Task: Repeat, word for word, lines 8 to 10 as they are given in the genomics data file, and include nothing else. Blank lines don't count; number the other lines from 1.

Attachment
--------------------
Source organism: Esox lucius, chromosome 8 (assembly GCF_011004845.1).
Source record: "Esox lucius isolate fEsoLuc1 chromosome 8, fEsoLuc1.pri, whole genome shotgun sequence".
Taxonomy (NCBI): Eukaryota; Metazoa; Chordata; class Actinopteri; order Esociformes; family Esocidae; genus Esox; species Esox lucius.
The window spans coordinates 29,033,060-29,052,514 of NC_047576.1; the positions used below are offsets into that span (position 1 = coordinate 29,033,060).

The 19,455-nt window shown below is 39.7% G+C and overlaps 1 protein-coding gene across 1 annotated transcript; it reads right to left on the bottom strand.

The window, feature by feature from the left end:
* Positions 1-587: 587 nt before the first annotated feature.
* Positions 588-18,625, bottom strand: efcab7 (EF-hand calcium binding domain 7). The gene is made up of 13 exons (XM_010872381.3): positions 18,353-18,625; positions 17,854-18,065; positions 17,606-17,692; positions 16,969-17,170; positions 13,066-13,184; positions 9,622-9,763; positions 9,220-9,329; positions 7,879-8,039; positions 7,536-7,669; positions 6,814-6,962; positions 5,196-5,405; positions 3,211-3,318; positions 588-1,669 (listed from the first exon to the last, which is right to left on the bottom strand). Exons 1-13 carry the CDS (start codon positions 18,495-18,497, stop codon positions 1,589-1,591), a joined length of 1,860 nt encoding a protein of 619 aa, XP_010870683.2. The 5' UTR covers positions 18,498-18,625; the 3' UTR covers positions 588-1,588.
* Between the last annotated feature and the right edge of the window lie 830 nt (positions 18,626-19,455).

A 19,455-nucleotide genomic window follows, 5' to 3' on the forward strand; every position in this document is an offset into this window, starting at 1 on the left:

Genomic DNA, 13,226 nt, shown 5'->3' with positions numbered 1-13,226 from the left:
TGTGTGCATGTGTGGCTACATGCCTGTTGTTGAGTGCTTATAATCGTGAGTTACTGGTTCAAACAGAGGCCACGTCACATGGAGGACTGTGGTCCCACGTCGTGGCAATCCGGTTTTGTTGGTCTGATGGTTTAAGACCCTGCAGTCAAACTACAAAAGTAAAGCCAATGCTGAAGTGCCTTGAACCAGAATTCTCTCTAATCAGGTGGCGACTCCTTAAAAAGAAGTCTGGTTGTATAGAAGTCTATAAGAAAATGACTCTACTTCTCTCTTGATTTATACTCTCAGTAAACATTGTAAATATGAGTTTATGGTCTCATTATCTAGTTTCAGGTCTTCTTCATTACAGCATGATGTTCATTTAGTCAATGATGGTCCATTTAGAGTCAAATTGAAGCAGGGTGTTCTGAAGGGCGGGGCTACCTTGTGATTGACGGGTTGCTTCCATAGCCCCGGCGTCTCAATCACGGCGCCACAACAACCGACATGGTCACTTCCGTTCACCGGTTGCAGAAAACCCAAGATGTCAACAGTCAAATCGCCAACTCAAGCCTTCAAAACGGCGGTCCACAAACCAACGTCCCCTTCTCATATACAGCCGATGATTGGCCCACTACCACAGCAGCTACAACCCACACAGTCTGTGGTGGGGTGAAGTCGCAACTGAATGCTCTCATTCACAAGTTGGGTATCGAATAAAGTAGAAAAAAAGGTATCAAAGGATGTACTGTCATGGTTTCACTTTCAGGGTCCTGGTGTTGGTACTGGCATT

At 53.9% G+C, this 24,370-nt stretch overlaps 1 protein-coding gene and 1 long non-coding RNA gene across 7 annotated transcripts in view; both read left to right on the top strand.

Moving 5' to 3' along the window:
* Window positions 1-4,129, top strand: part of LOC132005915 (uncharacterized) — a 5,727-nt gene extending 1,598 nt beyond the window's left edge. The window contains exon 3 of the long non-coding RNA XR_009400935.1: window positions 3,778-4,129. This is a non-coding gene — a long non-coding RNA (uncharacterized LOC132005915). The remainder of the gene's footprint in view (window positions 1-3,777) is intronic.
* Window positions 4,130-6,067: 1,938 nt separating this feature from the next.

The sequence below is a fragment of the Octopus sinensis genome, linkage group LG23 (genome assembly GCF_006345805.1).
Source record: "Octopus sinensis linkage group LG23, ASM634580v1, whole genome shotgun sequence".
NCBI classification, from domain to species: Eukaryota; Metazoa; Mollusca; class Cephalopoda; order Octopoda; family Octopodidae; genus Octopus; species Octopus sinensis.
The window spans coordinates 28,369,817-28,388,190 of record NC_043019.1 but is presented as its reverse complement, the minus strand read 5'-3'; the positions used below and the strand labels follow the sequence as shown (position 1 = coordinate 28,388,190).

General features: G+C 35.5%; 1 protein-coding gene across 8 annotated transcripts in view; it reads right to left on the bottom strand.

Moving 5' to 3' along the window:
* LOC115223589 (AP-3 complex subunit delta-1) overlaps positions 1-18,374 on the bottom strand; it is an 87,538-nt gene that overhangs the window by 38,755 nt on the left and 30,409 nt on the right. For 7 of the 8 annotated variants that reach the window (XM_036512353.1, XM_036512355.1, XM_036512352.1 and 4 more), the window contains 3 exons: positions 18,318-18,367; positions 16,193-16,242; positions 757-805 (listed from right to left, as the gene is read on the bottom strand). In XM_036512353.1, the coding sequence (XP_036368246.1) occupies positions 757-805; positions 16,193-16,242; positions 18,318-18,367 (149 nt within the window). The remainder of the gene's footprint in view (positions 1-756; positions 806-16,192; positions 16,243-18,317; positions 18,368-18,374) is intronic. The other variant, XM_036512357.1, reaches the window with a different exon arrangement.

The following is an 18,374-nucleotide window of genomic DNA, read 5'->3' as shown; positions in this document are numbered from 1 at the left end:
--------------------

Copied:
* Positions 588-18,625, bottom strand: efcab7 (EF-hand calcium binding domain 7). The gene is made up of 13 exons (XM_010872381.3): positions 18,353-18,625; positions 17,854-18,065; positions 17,606-17,692; positions 16,969-17,170; positions 13,066-13,184; positions 9,622-9,763; positions 9,220-9,329; positions 7,879-8,039; positions 7,536-7,669; positions 6,814-6,962; positions 5,196-5,405; positions 3,211-3,318; positions 588-1,669 (listed from the first exon to the last, which is right to left on the bottom strand). Exons 1-13 carry the CDS (start codon positions 18,495-18,497, stop codon positions 1,589-1,591), a joined length of 1,860 nt encoding a protein of 619 aa, XP_010870683.2. The 5' UTR covers positions 18,498-18,625; the 3' UTR covers positions 588-1,588.
* Between the last annotated feature and the right edge of the window lie 830 nt (positions 18,626-19,455).

A 19,455-nucleotide genomic window follows, 5' to 3' on the forward strand; every position in this document is an offset into this window, starting at 1 on the left: